“Case in point: a lawyer in New London, Connecticut let a two ounce sack of marijuana slip form his pocket to the floor while in court yesterday. The best part? The lawyer, 46-year-old Vincent J. Fazzone, was in court representing a client, claims the weed wasn’t even his.”
The article, quoting from the Hartford Courant, indicates that the attorney claimed that the pot belonged to his client.
There are a number of ethics issues. If the weed was payment from the client for advanced services, it should have been escrowed in a Bar-approved escrow silo or warehouse with appropriate warehouse receipts showing the client, date and gram weight of the drop – to protect the weed against the attorney’s own creditors, IRS levy on the client’s chronic, etc. [Kidding. Sort of.] The attorney also had a duty to keep the weed entrusted to him from harm; exposing a client’s BC Bud to the greedy hands of the Sheriff would seem to violate ethics rule 1.16. [Kidding. Sort of.]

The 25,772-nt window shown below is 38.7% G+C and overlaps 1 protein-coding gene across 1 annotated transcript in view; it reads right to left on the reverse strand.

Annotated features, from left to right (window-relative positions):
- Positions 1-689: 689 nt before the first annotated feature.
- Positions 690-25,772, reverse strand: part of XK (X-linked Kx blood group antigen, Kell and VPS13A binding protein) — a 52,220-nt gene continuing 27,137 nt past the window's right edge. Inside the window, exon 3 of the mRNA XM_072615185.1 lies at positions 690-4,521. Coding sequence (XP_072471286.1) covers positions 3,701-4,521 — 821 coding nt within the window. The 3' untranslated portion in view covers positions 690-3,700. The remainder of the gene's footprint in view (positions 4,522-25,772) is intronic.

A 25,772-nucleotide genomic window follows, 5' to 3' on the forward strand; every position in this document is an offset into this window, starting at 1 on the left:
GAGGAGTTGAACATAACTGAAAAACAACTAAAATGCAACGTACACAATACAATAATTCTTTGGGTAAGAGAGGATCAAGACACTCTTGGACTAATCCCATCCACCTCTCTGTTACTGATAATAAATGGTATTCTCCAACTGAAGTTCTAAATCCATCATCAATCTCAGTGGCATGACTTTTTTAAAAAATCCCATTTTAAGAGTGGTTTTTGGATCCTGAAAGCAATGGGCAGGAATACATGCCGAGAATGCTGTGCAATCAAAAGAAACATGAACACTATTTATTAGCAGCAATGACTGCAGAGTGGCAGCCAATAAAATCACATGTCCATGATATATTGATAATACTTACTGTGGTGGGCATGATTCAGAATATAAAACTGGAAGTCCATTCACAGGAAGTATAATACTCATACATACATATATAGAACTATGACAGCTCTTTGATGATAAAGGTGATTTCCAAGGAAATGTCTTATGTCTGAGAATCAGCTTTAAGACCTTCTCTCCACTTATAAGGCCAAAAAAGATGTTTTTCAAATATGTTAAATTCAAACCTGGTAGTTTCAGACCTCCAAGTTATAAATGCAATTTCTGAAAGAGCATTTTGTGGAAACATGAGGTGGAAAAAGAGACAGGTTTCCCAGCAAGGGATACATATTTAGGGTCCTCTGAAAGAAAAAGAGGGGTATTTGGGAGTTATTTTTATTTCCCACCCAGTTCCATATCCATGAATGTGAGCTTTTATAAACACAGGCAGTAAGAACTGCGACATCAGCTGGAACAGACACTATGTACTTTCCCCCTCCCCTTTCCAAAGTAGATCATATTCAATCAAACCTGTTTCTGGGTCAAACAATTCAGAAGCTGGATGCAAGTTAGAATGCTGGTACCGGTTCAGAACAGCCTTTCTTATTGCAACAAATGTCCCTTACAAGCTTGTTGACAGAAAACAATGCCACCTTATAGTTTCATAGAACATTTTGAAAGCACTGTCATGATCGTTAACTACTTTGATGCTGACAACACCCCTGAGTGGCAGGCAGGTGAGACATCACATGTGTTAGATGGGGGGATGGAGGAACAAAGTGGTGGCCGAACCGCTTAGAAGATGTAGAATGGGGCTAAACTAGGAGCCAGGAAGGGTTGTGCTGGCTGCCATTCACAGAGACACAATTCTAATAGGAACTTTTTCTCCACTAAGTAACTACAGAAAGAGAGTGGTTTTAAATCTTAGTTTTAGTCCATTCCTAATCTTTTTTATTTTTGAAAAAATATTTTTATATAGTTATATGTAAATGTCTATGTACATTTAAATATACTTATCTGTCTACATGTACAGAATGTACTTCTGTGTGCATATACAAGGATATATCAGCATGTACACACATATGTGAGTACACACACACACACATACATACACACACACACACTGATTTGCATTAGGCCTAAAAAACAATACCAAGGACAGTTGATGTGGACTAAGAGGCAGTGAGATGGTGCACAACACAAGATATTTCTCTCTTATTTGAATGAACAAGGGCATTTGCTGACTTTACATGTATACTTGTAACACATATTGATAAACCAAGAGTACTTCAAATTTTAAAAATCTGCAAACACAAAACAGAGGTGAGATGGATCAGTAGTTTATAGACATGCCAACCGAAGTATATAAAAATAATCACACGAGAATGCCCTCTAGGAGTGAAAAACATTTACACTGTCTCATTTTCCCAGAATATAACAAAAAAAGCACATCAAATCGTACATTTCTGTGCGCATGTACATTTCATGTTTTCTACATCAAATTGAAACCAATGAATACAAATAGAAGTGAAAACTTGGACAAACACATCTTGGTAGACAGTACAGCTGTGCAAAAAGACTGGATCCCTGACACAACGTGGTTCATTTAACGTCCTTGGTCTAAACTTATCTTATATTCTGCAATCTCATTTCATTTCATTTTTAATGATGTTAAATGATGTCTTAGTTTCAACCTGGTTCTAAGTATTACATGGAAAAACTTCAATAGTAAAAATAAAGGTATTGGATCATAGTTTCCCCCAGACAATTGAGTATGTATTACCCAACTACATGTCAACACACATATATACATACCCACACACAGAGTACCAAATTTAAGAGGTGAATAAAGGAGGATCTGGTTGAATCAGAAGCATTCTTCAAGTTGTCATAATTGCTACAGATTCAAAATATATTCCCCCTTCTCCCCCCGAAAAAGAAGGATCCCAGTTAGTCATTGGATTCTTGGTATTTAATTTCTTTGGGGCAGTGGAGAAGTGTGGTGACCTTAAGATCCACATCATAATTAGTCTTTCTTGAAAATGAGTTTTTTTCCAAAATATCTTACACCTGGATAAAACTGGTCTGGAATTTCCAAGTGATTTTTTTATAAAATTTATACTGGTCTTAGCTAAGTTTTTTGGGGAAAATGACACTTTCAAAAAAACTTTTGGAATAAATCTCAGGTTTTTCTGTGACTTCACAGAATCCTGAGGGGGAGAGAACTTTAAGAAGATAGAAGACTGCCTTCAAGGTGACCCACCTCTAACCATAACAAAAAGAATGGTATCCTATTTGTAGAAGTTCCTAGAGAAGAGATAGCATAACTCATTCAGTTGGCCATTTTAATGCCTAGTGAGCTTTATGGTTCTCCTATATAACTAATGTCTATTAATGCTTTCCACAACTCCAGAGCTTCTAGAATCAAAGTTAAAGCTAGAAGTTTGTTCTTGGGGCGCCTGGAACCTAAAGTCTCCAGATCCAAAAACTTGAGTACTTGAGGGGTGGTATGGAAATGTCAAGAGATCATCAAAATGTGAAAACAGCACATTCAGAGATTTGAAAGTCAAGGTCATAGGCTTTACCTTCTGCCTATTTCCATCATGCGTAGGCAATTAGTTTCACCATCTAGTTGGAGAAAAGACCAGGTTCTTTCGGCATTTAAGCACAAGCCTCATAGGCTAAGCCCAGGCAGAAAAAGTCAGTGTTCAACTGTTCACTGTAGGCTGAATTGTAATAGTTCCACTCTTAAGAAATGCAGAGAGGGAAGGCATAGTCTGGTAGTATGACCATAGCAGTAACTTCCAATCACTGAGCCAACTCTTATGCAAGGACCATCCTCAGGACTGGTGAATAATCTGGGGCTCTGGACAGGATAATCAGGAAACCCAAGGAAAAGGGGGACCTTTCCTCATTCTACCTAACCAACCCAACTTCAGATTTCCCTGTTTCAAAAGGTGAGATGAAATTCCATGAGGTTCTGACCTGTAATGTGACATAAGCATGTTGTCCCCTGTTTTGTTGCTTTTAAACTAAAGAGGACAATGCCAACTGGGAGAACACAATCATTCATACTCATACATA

If the weed became the property of the attorney in a value-for-value representation-for-mowiewowie swap, there needed to be a document to track the earn and a formal removal of the stankweed from trust to operating account, wherein it would be then taxed as in-kind income. Under current IRS regulation, the Treasury of the United States prefers currency or checks drawn on the same, rather than 28% of the actual ganja.
No, I do not consume marijuana.